Brain Damage teeters on brilliance throughout and deserves uncontested admission into the canon of definitive 80's horror. It is certainly director Frank Henenlotter's most passionate film, reaching for something beyond the goofy abjection of Basket Case, or (following this film) the full-on farce of post-80's subculture in Frankenhooker. Brain Damage responds to the drug use, sexual disease, and greed of a moral wasteland (here NYC) further devolving with each passing day - only it does so via a twelve inch slimy creature, who talks like Burl Ives and hooks his victims on "brain" juice in exchange for being given the chance to eat other human brains. The social metaphor is clear: (lest I mention Aylmer, the creature, is shaped like a grotesque cock) human reliance on the destruction of others (metaphorical cannibalism) because of self-imposed constraints, defines the era's mores. Many people will refuse to view it as anything more than a campy monster flick - such impertinence reinforces the self-effacing behavior the film laments.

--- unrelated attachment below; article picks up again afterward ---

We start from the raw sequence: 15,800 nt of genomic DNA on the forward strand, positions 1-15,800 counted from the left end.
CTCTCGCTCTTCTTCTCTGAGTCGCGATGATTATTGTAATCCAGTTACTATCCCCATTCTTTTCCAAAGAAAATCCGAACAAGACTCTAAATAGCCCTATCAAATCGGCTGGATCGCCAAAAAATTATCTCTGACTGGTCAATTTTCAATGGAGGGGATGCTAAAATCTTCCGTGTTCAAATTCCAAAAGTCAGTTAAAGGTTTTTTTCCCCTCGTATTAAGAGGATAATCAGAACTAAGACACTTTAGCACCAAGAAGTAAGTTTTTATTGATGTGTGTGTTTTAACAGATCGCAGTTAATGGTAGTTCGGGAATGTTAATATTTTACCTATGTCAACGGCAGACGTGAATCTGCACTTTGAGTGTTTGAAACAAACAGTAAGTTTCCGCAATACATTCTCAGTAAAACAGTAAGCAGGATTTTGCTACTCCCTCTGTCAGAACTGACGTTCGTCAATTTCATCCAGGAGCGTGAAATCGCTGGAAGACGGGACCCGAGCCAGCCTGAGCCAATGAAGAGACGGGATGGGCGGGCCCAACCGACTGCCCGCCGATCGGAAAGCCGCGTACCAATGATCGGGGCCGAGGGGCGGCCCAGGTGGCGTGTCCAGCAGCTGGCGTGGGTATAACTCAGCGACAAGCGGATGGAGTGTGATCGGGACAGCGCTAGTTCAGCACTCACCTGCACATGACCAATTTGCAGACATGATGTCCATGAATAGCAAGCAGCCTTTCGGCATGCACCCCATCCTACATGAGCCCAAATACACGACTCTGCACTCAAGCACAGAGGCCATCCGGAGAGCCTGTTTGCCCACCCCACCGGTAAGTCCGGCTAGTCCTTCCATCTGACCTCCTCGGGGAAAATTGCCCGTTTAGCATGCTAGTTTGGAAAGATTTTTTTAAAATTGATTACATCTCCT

Aylmer, a Faust-like symbol for Phallocentric order, looks and speaks like a character from Sesame Street, his soothing voice supplementing a gross, dumbass expression. His uncanny physicality makes sense, given the film's inherent critique of self-mutilation through secondary hunger drives. The cute children's show turns into a violent, absurdist reality for Brian (Rick Hearst), a 20's-something turned to addiction as a means of escaping boredom (his name, a letter switch away from "brain," solidifies him as locus of the broader populous' desires). Brian craves a psychedelic reality to replace his own - yet that immersion obfuscates his role in Aylmer's persistent hunger and destruction. The film's best sequence takes place in an underground punk club (named Hell), where tripping Brian catches the eye of a busty broad. Persistent, she takes him in the basement, unzips his pants, and is "choked" to death by Aylmer, doubling because of his phallic shape. The metaphor expands (pun intended), here its physicality normal to her touch, yet becoming abject when seen, diseased instead of "properly" functional. Another scene on a subway situates Brian's state - taken over by disease, compelled by a thirst for another high. The apocalyptic ending (echoes of Kiss Me Deadly abound) lends little closure to destruction run amok, but it cements Henenlotter's vision and very specific taste - both darkly humorous and morally conscious.
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